Although much of the enthusiasm for the ACA revolves around providing patients with previously inaccessible preventive and primary care services, the effect of this reform on complex and expensive hospital-based care, including inpatient surgery, remains undefined. For instance, owing to a large unmet need, insurance expansion might yield greater utilization of surgery across the board. An alternative scenario is that rates of surgery will change mainly for certain procedures and patient populations. In support of the latter hypothesis, existing data suggest that access to imperative surgical procedures like hip fracture repair and colectomy for cancer may not be affected by insurance status.7,8 Conversely, decisions about the use of other, more discretionary, procedures (eg, joint replacement and back surgery) may be strongly influenced by insurance coverage,7-13 and utilization of such surgical procedures could change most prominently among populations who are at the highest risk for being currently uninsured.14,15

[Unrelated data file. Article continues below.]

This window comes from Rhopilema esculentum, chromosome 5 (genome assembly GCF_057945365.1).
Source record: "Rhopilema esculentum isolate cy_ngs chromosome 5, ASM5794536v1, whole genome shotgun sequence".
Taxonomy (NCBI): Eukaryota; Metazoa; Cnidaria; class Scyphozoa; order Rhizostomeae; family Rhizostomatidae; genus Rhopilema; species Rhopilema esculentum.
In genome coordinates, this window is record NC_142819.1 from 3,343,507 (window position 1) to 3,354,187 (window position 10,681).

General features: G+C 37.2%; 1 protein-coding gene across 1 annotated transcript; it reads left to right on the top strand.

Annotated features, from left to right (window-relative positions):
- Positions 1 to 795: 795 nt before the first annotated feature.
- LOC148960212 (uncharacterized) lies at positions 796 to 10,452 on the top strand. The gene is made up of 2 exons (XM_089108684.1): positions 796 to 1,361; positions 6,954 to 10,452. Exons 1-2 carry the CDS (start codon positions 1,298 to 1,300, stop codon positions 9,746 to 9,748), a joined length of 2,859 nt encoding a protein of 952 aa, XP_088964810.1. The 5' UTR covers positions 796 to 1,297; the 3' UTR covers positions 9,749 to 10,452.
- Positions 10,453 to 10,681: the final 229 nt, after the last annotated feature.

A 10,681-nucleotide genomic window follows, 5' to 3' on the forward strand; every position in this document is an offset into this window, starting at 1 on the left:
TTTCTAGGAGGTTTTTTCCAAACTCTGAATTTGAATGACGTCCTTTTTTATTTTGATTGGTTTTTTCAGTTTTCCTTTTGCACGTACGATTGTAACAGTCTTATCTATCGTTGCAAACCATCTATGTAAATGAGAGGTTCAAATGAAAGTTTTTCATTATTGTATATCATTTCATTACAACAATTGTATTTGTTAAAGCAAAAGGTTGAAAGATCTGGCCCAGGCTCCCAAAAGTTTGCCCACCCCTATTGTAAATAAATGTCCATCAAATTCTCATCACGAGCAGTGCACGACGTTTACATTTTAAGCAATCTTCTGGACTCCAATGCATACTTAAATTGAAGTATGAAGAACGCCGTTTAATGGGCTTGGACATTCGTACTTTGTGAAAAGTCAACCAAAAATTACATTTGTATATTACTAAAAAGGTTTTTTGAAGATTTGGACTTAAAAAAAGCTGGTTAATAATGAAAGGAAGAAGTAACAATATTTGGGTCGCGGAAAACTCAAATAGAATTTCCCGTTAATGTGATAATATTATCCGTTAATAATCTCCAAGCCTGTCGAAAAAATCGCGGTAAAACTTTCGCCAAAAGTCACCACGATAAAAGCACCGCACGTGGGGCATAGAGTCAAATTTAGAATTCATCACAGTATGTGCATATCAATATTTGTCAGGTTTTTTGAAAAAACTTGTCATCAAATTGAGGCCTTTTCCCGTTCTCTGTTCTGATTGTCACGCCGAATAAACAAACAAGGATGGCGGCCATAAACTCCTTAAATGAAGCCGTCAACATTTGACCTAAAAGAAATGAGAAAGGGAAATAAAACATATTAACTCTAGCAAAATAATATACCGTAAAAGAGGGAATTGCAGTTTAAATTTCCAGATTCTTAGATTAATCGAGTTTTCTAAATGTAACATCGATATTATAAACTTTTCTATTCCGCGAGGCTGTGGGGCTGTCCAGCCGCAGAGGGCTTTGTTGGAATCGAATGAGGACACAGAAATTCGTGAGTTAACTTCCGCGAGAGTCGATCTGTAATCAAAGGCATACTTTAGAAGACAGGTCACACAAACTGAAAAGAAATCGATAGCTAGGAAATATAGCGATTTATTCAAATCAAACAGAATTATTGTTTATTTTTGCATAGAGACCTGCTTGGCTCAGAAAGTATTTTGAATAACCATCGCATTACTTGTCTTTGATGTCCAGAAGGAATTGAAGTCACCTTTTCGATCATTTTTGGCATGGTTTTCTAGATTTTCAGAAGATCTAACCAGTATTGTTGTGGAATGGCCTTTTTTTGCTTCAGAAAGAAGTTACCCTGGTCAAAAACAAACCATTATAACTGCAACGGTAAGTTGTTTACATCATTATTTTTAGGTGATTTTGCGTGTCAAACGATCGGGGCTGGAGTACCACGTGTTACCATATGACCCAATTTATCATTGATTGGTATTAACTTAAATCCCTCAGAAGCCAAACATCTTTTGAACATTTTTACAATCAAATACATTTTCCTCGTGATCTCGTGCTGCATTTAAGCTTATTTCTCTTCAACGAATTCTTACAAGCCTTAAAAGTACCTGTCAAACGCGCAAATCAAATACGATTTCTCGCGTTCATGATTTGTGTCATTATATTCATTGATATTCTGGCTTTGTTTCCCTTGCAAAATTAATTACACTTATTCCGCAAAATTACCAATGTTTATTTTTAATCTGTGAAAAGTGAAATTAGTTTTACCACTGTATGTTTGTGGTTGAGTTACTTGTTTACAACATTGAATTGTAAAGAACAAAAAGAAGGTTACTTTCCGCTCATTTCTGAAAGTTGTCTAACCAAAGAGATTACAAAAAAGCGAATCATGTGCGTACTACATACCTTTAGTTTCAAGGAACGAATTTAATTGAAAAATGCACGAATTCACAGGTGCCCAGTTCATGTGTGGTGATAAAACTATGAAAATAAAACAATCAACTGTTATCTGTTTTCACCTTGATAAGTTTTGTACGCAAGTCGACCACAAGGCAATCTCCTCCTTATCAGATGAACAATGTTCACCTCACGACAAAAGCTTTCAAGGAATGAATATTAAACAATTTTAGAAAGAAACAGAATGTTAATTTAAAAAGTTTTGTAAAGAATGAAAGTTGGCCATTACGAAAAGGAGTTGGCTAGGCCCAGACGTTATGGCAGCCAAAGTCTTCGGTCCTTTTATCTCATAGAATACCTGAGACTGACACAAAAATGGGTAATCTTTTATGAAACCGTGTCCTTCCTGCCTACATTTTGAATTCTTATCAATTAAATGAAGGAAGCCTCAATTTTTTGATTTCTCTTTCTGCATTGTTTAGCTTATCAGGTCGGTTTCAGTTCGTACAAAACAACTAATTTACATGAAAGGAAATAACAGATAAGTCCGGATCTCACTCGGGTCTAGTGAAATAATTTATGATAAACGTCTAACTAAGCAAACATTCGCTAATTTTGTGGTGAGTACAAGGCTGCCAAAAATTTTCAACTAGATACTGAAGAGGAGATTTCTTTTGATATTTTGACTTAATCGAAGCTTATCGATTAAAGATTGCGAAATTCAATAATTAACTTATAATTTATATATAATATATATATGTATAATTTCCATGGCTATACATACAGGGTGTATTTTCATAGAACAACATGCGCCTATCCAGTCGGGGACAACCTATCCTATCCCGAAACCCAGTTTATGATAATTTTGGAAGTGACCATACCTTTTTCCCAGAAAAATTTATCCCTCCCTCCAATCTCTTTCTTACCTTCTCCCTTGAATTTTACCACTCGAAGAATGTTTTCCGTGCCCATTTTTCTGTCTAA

Previous investigators have used the outcomes of health care reform in Massachusetts to forecast the ACA’s effect on racial disparities with inpatient surgery.14,15 Herein, we build on this work by examining the effect of the Massachusetts insurance expansion on the use of discretionary vs nondiscretionary surgical procedures. We specifically compare the prereform and postreform rates of discretionary and nondiscretionary surgical procedures in Massachusetts with the rates for 2 control states where no similar reform was implemented. In addition, we assess whether the impact of insurance expansion varies across subgroups that differed in their baseline (ie, prereform) risk for being uninsured. By virtue of this approach, our findings will provide policymakers with more nuanced insight regarding the potential effect of national insurance expansion on utilization of inpatient surgical procedures.